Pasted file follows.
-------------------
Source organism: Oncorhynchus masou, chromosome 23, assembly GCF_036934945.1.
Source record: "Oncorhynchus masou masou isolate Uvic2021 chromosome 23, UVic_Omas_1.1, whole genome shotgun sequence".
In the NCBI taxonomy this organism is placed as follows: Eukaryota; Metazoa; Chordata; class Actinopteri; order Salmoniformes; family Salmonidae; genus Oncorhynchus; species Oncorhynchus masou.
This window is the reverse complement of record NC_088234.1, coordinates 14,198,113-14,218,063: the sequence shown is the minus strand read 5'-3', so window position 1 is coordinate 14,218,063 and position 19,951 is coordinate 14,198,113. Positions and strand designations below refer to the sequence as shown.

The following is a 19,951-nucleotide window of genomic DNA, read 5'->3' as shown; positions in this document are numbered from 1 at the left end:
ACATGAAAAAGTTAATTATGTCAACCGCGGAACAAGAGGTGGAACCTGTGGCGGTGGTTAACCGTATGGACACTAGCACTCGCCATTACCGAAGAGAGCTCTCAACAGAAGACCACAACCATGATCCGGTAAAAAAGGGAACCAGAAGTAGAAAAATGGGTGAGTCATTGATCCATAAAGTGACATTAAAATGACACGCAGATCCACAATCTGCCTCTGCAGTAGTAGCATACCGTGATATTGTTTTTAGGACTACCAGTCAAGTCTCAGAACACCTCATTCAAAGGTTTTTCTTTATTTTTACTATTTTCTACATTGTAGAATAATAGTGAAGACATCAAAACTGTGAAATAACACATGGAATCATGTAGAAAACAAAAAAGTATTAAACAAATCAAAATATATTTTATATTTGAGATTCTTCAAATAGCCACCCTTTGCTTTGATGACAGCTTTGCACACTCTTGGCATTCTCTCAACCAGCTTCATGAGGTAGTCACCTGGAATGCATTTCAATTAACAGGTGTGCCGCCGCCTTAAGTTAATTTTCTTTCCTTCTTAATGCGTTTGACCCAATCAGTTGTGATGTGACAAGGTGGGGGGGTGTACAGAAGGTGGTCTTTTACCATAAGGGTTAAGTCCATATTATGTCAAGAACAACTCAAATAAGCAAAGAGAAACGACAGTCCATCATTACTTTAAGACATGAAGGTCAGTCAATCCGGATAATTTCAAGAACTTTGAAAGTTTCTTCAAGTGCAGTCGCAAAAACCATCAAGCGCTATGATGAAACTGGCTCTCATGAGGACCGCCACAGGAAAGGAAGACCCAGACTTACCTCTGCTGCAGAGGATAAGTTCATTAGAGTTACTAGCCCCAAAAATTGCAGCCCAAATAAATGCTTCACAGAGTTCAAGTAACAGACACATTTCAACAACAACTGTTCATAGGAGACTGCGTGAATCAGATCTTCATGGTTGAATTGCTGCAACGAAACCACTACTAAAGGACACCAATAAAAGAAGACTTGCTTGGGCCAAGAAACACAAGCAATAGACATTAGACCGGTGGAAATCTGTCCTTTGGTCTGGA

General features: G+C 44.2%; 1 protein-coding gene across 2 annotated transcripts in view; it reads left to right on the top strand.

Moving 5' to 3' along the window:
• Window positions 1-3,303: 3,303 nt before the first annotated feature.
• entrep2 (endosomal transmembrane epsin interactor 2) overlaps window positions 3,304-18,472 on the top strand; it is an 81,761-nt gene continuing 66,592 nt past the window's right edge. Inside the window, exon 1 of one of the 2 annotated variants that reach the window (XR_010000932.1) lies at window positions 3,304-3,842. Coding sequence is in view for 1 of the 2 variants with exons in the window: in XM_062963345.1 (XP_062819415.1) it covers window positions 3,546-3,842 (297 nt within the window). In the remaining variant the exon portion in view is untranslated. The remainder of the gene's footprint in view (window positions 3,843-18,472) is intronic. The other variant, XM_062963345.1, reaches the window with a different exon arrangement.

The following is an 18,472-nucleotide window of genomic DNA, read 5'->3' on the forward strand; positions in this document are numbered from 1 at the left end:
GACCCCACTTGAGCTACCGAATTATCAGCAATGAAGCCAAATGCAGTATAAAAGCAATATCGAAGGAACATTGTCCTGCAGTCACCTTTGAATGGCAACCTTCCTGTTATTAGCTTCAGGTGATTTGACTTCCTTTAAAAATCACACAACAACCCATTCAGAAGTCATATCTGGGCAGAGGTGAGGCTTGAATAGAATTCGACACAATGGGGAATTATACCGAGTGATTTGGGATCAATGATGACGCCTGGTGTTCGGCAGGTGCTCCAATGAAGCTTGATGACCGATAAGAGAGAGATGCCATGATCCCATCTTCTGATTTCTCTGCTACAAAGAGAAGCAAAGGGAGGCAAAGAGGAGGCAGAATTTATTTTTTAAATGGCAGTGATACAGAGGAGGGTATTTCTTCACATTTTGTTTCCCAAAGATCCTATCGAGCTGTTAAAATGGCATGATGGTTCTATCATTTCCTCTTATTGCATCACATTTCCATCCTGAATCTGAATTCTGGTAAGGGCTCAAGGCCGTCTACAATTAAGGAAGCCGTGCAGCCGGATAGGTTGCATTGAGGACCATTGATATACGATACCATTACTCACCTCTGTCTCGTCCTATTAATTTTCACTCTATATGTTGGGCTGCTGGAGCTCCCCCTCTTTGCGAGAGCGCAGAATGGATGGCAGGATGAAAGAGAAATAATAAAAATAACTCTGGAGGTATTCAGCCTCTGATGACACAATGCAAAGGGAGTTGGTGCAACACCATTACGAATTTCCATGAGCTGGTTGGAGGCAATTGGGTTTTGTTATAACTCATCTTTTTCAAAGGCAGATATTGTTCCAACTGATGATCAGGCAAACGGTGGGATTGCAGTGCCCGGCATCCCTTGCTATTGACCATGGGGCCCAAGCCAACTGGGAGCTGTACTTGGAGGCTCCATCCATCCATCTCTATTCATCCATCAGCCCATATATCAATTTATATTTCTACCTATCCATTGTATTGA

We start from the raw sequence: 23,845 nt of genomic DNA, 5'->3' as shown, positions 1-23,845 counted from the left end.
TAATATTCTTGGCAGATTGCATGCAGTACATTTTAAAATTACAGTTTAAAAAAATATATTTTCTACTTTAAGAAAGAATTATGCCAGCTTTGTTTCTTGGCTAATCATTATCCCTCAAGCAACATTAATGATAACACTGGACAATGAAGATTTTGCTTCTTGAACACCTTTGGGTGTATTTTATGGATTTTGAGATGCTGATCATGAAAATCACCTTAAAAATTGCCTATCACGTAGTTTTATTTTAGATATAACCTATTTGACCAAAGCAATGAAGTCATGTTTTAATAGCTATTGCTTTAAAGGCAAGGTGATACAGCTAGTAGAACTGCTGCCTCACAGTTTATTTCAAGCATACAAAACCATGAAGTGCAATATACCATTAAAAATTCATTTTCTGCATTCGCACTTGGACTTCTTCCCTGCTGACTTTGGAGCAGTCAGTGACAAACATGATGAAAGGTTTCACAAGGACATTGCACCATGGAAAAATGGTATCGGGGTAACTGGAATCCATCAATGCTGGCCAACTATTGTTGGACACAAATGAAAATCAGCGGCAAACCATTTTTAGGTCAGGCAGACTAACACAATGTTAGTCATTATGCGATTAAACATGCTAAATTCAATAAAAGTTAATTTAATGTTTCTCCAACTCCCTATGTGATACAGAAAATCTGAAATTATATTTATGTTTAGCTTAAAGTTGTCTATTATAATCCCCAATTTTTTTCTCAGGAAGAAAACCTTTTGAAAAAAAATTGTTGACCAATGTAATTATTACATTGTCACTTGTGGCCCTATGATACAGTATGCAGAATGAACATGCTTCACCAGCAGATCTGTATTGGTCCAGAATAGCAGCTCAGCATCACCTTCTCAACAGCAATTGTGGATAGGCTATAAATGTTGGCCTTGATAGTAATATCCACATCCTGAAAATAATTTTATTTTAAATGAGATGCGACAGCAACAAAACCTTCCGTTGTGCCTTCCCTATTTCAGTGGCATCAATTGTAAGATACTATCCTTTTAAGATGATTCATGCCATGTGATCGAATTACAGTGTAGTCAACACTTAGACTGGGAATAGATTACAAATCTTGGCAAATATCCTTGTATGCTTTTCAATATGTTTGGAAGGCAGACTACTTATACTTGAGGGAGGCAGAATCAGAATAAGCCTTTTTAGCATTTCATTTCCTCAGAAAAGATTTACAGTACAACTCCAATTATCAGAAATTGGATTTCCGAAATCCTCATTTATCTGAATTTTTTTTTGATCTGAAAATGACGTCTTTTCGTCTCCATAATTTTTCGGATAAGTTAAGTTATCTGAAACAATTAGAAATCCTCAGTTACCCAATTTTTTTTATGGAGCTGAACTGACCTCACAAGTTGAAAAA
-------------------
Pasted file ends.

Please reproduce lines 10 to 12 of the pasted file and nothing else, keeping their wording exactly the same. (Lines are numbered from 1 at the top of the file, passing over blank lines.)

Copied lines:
• entrep2 (endosomal transmembrane epsin interactor 2) overlaps window positions 3,304-18,472 on the top strand; it is an 81,761-nt gene continuing 66,592 nt past the window's right edge. Inside the window, exon 1 of one of the 2 annotated variants that reach the window (XR_010000932.1) lies at window positions 3,304-3,842. Coding sequence is in view for 1 of the 2 variants with exons in the window: in XM_062963345.1 (XP_062819415.1) it covers window positions 3,546-3,842 (297 nt within the window). In the remaining variant the exon portion in view is untranslated. The remainder of the gene's footprint in view (window positions 3,843-18,472) is intronic. The other variant, XM_062963345.1, reaches the window with a different exon arrangement.

The following is an 18,472-nucleotide window of genomic DNA, read 5'->3' on the forward strand; positions in this document are numbered from 1 at the left end:
GACCCCACTTGAGCTACCGAATTATCAGCAATGAAGCCAAATGCAGTATAAAAGCAATATCGAAGGAACATTGTCCTGCAGTCACCTTTGAATGGCAACCTTCCTGTTATTAGCTTCAGGTGATTTGACTTCCTTTAAAAATCACACAACAACCCATTCAGAAGTCATATCTGGGCAGAGGTGAGGCTTGAATAGAATTCGACACAATGGGGAATTATACCGAGTGATTTGGGATCAATGATGACGCCTGGTGTTCGGCAGGTGCTCCAATGAAGCTTGATGACCGATAAGAGAGAGATGCCATGATCCCATCTTCTGATTTCTCTGCTACAAAGAGAAGCAAAGGGAGGCAAAGAGGAGGCAGAATTTATTTTTTAAATGGCAGTGATACAGAGGAGGGTATTTCTTCACATTTTGTTTCCCAAAGATCCTATCGAGCTGTTAAAATGGCATGATGGTTCTATCATTTCCTCTTATTGCATCACATTTCCATCCTGAATCTGAATTCTGGTAAGGGCTCAAGGCCGTCTACAATTAAGGAAGCCGTGCAGCCGGATAGGTTGCATTGAGGACCATTGATATACGATACCATTACTCACCTCTGTCTCGTCCTATTAATTTTCACTCTATATGTTGGGCTGCTGGAGCTCCCCCTCTTTGCGAGAGCGCAGAATGGATGGCAGGATGAAAGAGAAATAATAAAAATAACTCTGGAGGTATTCAGCCTCTGATGACACAATGCAAAGGGAGTTGGTGCAACACCATTACGAATTTCCATGAGCTGGTTGGAGGCAATTGGGTTTTGTTATAACTCATCTTTTTCAAAGGCAGATATTGTTCCAACTGATGATCAGGCAAACGGTGGGATTGCAGTGCCCGGCATCCCTTGCTATTGACCATGGGGCCCAAGCCAACTGGGAGCTGTACTTGGAGGCTCCATCCATCCATCTCTATTCATCCATCAGCCCATATATCAATTTATATTTCTACCTATCCATTGTATTGA